John C. Holmes is an American legend. With his thigh-slapping footlong cock, Holmes rose to fame during the 1970s as the star of hundreds of porno films. But by the 1980s the sparkle had gone out of Holmes' star. In the span of a decade he had gone from a pop-culture icon to one of Hollywood's most notorious and hopeless drug addicts. And in 1981, the man who claimed to have slept with 14,000 women became a key player in the Wonderland murders, the most brutal murder case in Los Angeles since the Manson Family slayings of 1969.
Director James Cox makes his feature-film debut with Wonderland, a gritty crime drama centered on Holmes and the murders on Wonderland Avenue. Unlike Paul Thomas Anderson's Boogie Nights, which was very loosely inspired by the life of Holmes, Wonderland chooses not to glorify the man, his life or his misdeeds. "I'm such a tremendous fan of Boogie Nights that I really didn't have any interest in treading on common ground," said Cox during a recent phone interview.
In striking contrast to the redeemable Dirk Diggler of Boogie Nights, the John Holmes of Wonderland, portrayed with emotional nuance by Val Kilmer, is not a likable person. This is not the world-renowned cocksman made famous by such films as Deep Throat and the Johnny Wadd series. This is the hopeless dope fiend, spending days on cocaine benders and pimping out his teenage girlfriend Dawn (Kate Bosworth).
"John is someone whose star has faded," says Cox, describing the Holmes of Wonderland. "I always felt that John was a chameleon. He was a world-class liar."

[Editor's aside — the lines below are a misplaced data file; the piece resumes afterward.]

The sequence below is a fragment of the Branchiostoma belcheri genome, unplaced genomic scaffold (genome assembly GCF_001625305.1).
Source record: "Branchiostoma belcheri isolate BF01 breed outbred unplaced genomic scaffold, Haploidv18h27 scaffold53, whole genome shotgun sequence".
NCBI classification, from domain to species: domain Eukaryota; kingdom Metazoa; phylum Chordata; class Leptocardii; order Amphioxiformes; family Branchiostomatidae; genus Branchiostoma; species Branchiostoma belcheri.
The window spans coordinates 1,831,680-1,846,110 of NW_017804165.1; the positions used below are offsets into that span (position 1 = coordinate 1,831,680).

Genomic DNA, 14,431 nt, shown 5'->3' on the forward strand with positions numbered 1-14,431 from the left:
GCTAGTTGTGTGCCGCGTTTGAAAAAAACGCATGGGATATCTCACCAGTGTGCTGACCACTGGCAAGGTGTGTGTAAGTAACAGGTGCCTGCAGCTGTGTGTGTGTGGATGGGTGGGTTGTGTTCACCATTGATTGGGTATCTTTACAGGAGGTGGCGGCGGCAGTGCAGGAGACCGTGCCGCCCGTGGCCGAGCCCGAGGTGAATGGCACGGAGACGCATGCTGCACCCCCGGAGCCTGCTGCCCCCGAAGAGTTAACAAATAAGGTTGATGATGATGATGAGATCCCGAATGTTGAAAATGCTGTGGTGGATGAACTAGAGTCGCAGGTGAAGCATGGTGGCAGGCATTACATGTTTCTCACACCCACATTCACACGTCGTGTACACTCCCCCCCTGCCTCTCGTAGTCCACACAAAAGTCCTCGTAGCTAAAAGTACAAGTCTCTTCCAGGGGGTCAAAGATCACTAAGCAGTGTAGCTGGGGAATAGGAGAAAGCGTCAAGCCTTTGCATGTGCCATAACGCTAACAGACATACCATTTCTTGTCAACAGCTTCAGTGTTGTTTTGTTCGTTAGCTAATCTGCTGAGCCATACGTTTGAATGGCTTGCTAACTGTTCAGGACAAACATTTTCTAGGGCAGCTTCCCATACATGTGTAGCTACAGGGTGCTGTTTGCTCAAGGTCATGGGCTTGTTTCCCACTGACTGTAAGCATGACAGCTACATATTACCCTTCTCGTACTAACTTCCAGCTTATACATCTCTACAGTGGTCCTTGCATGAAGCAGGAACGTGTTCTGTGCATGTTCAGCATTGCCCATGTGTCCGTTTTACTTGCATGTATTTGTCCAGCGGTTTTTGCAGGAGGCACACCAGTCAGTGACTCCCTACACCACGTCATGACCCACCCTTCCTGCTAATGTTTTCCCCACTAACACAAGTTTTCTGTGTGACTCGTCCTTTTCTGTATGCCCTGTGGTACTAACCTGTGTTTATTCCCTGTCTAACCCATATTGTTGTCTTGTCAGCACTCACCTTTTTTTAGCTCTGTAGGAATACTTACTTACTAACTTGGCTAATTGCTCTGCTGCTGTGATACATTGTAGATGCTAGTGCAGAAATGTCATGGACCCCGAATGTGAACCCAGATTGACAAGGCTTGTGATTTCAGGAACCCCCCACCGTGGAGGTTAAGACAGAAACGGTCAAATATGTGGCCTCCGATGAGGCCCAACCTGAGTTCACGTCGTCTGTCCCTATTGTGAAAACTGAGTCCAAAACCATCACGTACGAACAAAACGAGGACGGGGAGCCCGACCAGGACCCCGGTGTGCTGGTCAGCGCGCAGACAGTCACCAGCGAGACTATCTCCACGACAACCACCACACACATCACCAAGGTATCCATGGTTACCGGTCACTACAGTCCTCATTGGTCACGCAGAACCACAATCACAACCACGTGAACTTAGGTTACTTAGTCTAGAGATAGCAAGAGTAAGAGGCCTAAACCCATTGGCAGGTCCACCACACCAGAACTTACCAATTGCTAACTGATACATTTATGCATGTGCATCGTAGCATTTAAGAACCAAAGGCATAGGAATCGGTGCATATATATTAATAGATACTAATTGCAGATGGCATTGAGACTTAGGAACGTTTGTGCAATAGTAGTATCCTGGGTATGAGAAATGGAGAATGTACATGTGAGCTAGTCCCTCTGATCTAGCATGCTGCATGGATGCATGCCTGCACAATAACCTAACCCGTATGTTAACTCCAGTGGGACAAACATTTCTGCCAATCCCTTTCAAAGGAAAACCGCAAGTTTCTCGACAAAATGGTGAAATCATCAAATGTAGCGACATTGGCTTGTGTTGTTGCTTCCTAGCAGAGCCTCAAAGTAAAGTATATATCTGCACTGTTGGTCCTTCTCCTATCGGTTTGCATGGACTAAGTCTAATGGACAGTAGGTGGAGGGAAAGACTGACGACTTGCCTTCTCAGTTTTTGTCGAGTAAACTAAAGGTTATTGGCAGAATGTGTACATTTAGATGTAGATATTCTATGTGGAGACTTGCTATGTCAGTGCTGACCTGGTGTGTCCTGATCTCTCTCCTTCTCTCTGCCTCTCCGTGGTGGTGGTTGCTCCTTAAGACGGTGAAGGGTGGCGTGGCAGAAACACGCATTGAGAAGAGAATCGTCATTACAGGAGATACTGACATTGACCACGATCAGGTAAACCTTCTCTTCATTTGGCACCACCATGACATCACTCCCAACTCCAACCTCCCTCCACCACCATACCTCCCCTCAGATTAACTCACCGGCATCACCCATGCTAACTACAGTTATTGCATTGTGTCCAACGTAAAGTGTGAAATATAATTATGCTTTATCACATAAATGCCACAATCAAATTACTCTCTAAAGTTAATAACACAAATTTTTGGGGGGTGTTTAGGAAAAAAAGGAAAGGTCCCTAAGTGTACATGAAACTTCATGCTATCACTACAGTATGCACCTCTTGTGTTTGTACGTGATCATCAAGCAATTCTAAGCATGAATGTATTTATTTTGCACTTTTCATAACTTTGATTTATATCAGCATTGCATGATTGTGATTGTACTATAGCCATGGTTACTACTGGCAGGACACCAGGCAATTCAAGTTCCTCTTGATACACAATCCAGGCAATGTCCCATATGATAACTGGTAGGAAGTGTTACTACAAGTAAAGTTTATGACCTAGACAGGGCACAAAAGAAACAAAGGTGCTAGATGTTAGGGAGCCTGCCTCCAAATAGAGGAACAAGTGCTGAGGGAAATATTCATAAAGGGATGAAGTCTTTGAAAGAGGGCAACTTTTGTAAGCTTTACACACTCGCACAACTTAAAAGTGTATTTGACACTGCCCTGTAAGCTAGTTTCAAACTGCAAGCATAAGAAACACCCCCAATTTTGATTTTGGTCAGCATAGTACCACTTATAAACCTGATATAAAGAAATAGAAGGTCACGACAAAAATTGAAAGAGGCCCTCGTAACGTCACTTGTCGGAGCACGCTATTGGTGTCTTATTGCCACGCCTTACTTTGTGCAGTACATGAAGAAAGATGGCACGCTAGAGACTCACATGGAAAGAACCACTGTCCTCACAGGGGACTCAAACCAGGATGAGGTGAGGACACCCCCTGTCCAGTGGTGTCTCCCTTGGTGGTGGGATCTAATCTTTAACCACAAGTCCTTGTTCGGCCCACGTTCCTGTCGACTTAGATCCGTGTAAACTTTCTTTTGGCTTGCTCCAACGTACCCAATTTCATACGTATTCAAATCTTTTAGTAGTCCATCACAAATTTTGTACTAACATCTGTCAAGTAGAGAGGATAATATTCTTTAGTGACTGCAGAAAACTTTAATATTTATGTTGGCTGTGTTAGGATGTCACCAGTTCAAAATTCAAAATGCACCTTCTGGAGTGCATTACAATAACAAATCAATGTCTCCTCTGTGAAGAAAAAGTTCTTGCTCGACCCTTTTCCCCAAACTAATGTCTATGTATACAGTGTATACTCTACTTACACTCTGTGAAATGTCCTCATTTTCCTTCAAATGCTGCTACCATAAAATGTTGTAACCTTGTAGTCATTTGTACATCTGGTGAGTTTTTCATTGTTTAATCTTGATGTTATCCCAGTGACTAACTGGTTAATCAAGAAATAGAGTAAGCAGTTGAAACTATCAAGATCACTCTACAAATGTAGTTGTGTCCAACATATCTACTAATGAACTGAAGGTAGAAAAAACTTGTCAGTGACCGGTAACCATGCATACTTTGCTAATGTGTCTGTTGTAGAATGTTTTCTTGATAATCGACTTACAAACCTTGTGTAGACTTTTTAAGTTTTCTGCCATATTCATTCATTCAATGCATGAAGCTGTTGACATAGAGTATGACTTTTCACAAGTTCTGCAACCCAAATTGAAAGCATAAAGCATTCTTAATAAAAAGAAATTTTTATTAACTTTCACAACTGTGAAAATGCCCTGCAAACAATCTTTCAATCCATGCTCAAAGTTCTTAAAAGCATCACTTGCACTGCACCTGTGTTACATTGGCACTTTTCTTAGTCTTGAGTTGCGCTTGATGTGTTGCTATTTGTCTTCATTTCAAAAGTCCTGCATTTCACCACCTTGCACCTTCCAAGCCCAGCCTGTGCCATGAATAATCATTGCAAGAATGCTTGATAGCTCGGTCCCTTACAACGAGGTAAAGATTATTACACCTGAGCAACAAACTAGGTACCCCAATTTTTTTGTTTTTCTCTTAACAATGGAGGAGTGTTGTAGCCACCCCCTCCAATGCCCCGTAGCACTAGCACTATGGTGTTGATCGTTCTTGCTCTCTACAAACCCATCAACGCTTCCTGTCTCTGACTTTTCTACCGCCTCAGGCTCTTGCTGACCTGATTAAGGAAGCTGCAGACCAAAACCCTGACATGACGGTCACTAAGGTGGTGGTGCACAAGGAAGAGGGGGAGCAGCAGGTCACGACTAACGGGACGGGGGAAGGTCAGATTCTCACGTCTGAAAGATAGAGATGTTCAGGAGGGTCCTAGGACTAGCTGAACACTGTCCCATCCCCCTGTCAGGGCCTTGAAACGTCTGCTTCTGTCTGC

For an audience that prefers even its antiheroes to be marginally likable, Wonderland offers very little in the way of protagonists to cheer for. The only person with any sort of redeeming quality is Sharon Holmes (Lisa Kudrow), John's estranged wife, who helps him out when he shows up at her place covered in someone else's blood. But Sharon is a minor oasis in a desert of coke-snorting deviants.
"I personally see John, and every character in the movie, as very human and very flawed. I don't necessarily call them or anyone else a bad person, but I think I'm clearly a little bit in the minority on that one. I kind of suffer from that 'Jimmy Conway Syndrome' of always rooting for the bad guy," says Cox, referring to Robert De Niro's character in GoodFellas.
Despite the criticism Wonderland has taken for its dark tone, onscreen drug use, violence and lack of moral redemption, it is essential in telling the story of both the crime that occurred and the man that Holmes had become by the end of the 1970s. "The sheer carnal fact of that amount of skin on skin across those years, and all the cultural awakenings that went on during all of that, destroyed this man's soul," says Cox of the fate that awaited Holmes after his rise to stardom. "And that is almost more wicked than anything I've got in my movie. The bottom of the well is really what my movie is--it's the terminal point for the night he sold his soul for good and was damned."